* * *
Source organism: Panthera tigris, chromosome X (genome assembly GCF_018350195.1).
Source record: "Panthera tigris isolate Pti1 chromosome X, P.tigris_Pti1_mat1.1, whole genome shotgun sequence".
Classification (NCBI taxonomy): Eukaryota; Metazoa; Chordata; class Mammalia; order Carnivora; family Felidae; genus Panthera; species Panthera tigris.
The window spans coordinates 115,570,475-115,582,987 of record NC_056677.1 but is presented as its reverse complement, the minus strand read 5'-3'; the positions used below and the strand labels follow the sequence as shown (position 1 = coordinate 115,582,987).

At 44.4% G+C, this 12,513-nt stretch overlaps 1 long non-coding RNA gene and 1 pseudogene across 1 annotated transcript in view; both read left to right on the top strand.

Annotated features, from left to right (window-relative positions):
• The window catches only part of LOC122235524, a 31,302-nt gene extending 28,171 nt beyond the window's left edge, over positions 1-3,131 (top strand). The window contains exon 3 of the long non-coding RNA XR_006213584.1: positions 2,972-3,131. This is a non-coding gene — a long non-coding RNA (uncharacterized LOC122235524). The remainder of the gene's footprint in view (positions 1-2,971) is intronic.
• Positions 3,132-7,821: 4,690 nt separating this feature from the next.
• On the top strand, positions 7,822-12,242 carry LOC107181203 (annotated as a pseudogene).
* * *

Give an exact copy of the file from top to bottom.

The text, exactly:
Source organism: Panthera tigris, chromosome X (genome assembly GCF_018350195.1).
Source record: "Panthera tigris isolate Pti1 chromosome X, P.tigris_Pti1_mat1.1, whole genome shotgun sequence".
Classification (NCBI taxonomy): Eukaryota; Metazoa; Chordata; class Mammalia; order Carnivora; family Felidae; genus Panthera; species Panthera tigris.
The window spans coordinates 115,570,475-115,582,987 of record NC_056677.1 but is presented as its reverse complement, the minus strand read 5'-3'; the positions used below and the strand labels follow the sequence as shown (position 1 = coordinate 115,582,987).

At 44.4% G+C, this 12,513-nt stretch overlaps 1 long non-coding RNA gene and 1 pseudogene across 1 annotated transcript in view; both read left to right on the top strand.

Annotated features, from left to right (window-relative positions):
• The window catches only part of LOC122235524, a 31,302-nt gene extending 28,171 nt beyond the window's left edge, over positions 1-3,131 (top strand). The window contains exon 3 of the long non-coding RNA XR_006213584.1: positions 2,972-3,131. This is a non-coding gene — a long non-coding RNA (uncharacterized LOC122235524). The remainder of the gene's footprint in view (positions 1-2,971) is intronic.
• Positions 3,132-7,821: 4,690 nt separating this feature from the next.
• On the top strand, positions 7,822-12,242 carry LOC107181203 (annotated as a pseudogene).